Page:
My last article attempted to cover a few theories of learning in plain English. I hope new teachers, trainers and assessors found it useful.
This article will briefly cover four more theories, based on extracts from my book The Award in Education and Training (2014). Relevant references are at the end of the article if you wish to research the theories further.
- Maslow’s Hierarchy of Needs
- The Peter Principle
- Rogers’ Humanist theory
- Skinner’s Behaviourist theory
Maslow’s Hierarchy of Needs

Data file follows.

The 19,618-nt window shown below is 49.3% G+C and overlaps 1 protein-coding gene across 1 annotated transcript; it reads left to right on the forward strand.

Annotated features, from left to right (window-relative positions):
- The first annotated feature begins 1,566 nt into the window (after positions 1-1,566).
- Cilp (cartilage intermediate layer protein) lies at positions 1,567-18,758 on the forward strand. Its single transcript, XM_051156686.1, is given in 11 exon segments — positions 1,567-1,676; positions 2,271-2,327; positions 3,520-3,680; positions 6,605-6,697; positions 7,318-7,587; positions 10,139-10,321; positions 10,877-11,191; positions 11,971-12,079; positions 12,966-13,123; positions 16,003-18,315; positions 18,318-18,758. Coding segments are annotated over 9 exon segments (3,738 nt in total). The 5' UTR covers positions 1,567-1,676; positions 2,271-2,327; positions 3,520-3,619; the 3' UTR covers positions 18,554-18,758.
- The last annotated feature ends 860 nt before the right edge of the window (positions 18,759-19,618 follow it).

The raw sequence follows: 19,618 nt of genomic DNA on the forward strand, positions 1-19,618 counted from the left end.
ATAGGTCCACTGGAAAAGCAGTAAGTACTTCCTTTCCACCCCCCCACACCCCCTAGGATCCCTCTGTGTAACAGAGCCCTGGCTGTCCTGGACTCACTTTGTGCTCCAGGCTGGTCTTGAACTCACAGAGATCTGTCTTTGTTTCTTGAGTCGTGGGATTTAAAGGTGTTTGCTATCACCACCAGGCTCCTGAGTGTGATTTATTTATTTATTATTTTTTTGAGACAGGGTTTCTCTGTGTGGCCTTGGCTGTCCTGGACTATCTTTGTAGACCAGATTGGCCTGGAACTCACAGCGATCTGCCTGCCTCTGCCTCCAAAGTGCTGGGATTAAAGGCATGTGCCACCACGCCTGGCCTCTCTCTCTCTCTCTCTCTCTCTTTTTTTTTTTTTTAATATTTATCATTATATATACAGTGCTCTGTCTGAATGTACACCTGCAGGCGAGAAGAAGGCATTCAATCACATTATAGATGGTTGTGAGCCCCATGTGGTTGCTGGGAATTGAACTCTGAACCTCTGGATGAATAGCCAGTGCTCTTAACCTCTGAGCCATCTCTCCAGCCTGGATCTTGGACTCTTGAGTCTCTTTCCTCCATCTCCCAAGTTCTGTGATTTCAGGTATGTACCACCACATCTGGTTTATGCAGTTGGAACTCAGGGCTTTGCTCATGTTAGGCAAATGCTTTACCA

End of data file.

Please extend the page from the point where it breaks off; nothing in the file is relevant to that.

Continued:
Maslow (1987) introduced a Hierarchy of Needs in 1954 after rejecting the idea that human behaviour was determined by childhood events. He felt that obstacles should be removed that prevent a person from achieving their goals. He argued there are five needs which represent different levels of motivation which must be met. The highest level was labelled self-actualisation, meaning people are fully functional, possess a healthy personality, and take responsibility for themselves and their actions. He also believed that people should be able to move through these needs to the highest level, provided they are given an education that promotes growth. The figure below shows the needs expressed as they might relate to learning, starting at the base of the pyramid.